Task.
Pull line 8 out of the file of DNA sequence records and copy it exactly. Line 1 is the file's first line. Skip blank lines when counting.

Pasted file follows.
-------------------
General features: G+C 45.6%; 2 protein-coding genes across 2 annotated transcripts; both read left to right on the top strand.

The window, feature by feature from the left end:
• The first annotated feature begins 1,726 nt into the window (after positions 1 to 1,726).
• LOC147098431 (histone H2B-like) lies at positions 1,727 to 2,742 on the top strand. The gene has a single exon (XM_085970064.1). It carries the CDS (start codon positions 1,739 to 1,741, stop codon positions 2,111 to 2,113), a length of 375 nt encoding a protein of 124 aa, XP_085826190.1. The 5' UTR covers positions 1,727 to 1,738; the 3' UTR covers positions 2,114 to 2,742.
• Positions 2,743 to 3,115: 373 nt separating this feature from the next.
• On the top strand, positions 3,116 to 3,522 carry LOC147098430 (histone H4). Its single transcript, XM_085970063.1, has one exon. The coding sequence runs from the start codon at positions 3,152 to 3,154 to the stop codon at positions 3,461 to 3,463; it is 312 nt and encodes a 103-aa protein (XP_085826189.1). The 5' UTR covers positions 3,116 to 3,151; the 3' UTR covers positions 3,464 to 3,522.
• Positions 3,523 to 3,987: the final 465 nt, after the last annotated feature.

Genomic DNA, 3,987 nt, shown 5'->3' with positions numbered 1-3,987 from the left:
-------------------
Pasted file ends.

Genomic DNA, 3,987 nt, shown 5'->3' with positions numbered 1-3,987 from the left: